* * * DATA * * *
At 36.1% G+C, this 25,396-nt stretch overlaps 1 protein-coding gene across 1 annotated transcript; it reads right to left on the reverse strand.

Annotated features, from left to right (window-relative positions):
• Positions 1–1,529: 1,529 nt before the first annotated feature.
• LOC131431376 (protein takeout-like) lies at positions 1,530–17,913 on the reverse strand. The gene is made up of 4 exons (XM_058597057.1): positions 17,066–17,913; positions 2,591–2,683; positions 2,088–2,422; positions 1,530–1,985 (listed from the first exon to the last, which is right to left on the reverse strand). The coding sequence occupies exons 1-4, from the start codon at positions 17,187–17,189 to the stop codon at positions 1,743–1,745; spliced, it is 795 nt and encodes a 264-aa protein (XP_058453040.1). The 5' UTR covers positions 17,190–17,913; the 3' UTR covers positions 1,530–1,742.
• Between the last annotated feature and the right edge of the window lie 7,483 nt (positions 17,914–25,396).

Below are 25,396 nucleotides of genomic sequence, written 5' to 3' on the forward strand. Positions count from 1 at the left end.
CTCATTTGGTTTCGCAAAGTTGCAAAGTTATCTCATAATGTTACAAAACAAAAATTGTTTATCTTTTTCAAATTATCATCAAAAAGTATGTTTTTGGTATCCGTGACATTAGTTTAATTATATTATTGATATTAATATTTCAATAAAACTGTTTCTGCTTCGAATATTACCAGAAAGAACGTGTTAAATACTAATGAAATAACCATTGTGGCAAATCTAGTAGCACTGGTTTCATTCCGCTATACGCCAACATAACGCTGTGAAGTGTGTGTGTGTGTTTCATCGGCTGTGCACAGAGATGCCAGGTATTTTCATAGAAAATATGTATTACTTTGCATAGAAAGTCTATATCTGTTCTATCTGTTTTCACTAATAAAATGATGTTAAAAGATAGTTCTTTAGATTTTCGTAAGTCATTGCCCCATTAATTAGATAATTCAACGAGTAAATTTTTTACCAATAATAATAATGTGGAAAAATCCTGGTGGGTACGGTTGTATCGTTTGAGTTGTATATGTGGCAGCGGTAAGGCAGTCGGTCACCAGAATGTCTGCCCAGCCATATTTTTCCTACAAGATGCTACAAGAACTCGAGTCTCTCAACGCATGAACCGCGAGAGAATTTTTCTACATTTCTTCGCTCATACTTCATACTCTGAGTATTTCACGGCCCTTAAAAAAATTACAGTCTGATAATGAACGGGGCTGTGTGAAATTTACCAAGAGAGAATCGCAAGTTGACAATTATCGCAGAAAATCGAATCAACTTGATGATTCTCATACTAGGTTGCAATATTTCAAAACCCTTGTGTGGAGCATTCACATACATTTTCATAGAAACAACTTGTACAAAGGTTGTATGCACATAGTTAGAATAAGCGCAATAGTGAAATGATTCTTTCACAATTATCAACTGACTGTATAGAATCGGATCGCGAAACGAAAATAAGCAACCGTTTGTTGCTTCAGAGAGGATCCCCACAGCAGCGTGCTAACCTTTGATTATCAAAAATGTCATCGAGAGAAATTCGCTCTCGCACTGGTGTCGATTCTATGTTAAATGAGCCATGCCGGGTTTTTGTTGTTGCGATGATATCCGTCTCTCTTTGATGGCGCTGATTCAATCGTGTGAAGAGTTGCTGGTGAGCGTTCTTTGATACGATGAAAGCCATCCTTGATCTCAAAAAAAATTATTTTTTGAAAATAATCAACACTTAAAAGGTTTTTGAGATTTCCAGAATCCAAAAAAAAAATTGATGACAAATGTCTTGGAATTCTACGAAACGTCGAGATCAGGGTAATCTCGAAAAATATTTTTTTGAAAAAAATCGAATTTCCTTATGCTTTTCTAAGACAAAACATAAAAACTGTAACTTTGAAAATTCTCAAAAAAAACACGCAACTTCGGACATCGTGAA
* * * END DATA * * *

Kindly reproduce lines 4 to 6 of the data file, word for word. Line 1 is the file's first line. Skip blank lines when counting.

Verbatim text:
• LOC131431376 (protein takeout-like) lies at positions 1,530–17,913 on the reverse strand. The gene is made up of 4 exons (XM_058597057.1): positions 17,066–17,913; positions 2,591–2,683; positions 2,088–2,422; positions 1,530–1,985 (listed from the first exon to the last, which is right to left on the reverse strand). The coding sequence occupies exons 1-4, from the start codon at positions 17,187–17,189 to the stop codon at positions 1,743–1,745; spliced, it is 795 nt and encodes a 264-aa protein (XP_058453040.1). The 5' UTR covers positions 17,190–17,913; the 3' UTR covers positions 1,530–1,742.
• Between the last annotated feature and the right edge of the window lie 7,483 nt (positions 17,914–25,396).

Below are 25,396 nucleotides of genomic sequence, written 5' to 3' on the forward strand. Positions count from 1 at the left end.